- Kogalymavia (Metrojet)
- Kuban Airlines
- Mavial Magadan Airlines
- Perm Airlines
- Polet Airlines
- Pulkovo Aviation Enterprise
- Russian Sky Airlines
- Sayany Airlines
- S7 Airlines
- Sakha Avia
- Samara Airlines
- Tatarstan Airlines
- Ural Airlines
- UTair Aviation
- VIM Airlines
- Vladivostok Air
- Vnukovo Airlines
- Yakutia Airlines
- Yamal Airlines
Former military operators
- Armenian Air Force
- Bulgarian Air Force One 154B retired 1988; one 154M retired April 2010, replaced by A319 CFM
- Cuban Air Force
- Czechoslovak Air Force (passed on to successor states)
- Czech Republic
- Czech Air Force (replaced by Airbus A319CJ)
- East Germany
- East German Air Force (passed on to FRG)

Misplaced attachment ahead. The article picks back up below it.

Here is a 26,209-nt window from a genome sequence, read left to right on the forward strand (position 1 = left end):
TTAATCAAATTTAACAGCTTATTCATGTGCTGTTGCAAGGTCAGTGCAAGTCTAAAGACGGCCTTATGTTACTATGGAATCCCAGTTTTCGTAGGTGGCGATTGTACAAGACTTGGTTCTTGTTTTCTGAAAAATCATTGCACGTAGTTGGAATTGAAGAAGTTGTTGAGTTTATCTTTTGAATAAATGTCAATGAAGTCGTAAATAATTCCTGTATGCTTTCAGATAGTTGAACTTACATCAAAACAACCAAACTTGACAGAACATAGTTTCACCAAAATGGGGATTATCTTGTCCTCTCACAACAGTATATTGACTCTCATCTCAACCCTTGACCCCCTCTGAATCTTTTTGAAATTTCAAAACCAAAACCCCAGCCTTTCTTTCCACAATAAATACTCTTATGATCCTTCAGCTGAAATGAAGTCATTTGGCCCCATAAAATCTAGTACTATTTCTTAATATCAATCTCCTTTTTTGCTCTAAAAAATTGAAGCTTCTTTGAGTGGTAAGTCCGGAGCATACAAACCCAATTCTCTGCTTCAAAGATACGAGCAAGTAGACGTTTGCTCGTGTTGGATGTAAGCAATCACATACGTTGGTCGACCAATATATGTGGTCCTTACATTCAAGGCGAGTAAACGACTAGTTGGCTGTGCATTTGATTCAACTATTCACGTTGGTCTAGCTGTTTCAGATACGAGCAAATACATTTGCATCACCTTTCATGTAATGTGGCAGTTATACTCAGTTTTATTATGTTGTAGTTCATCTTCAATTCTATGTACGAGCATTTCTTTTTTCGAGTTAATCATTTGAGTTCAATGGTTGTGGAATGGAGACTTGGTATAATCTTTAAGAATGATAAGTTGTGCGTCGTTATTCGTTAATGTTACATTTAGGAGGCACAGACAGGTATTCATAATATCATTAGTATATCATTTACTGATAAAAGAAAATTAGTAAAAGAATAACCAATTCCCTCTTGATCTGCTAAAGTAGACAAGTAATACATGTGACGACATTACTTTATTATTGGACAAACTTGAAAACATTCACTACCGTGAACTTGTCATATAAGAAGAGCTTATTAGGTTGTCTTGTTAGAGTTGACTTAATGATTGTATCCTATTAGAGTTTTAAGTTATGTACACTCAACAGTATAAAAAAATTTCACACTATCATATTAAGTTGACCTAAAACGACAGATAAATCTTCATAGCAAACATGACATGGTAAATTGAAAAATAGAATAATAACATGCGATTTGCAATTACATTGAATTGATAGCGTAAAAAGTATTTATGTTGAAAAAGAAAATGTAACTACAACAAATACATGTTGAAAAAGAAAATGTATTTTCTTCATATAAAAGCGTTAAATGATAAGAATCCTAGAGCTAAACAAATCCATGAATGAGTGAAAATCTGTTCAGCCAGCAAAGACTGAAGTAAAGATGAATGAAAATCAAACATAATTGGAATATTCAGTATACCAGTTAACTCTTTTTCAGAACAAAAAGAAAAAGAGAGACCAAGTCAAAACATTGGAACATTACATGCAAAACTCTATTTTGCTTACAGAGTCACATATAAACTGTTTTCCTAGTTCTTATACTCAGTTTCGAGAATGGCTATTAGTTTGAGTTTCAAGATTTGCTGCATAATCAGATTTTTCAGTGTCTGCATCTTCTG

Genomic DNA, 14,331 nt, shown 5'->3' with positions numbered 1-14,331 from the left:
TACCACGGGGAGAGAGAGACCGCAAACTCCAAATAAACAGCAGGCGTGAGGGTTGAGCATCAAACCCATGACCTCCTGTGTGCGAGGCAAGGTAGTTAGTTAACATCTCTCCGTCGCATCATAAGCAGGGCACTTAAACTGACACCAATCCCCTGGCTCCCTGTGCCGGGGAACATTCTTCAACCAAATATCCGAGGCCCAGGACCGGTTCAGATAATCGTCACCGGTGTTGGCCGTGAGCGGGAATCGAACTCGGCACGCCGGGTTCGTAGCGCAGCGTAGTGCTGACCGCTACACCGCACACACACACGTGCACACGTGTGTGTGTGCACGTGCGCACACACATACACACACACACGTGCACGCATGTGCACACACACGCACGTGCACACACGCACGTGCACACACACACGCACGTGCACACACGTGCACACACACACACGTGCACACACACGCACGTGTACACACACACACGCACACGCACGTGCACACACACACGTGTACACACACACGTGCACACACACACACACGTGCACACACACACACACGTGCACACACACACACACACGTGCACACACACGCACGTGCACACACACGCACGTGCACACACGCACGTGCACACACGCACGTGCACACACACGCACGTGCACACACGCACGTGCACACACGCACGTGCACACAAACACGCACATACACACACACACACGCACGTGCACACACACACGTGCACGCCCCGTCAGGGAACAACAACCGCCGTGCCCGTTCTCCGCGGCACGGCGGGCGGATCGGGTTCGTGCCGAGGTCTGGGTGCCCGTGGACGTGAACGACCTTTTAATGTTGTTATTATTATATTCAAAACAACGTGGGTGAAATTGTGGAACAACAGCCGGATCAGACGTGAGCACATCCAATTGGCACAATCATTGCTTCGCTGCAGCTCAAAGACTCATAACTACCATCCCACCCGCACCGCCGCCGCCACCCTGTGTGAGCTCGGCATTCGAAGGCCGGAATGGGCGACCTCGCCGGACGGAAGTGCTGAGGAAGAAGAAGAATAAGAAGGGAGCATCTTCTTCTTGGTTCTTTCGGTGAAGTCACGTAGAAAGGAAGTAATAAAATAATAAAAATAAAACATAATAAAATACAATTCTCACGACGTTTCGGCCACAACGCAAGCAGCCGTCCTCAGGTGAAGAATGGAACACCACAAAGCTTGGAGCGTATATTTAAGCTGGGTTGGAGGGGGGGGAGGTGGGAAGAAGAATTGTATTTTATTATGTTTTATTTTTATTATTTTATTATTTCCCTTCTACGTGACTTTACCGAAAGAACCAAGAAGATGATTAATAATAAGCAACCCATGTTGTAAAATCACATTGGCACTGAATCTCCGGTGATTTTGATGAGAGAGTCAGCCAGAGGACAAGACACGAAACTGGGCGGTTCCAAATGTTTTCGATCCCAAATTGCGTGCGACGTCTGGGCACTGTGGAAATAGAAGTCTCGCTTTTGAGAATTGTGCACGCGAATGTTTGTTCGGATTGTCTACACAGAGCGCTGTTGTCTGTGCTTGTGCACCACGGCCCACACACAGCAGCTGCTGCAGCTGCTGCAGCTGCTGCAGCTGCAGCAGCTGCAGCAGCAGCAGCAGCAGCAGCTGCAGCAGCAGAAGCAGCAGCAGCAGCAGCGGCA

- German Air Force (taken over from East Germany; one lost in mid-air collision, the other one sold)
- Mongolian Air Force
- Polish Air Force – 1 Tu-154M was retired in 2011, 1 Tu-154M crashed in 2010.
- Slovak Government Flying Service (replaced by Airbus A319CJ)
- Soviet Union
- Soviet Air Force (passed on to successor states)
- Turkmen Air Force – two Tu-154B-2 retired
- Ukrainian Air Force
- Military of Uzbekistan
Incidents and accidents
Between 1970 and December 2016 there were 110 serious incidents involving the Tu-154, including 73 hull losses, with 2,911 fatalities. Of the fatal incidents, five resulted from terrorist or military terrorist action (two other wartime losses were non-fatal), several from poor runway conditions in winter (including one in which the airplane struck snow plows on the runway), cargo overloading in the lapse of post-Soviet federal safety standards, and mid-air collisions due to faulty air traffic control. Other incidents resulted from mechanical problems, running out of fuel on unscheduled routes, pilot errors (including inadequate flight training for new crews), and cargo fires; several accidents remain unexplained.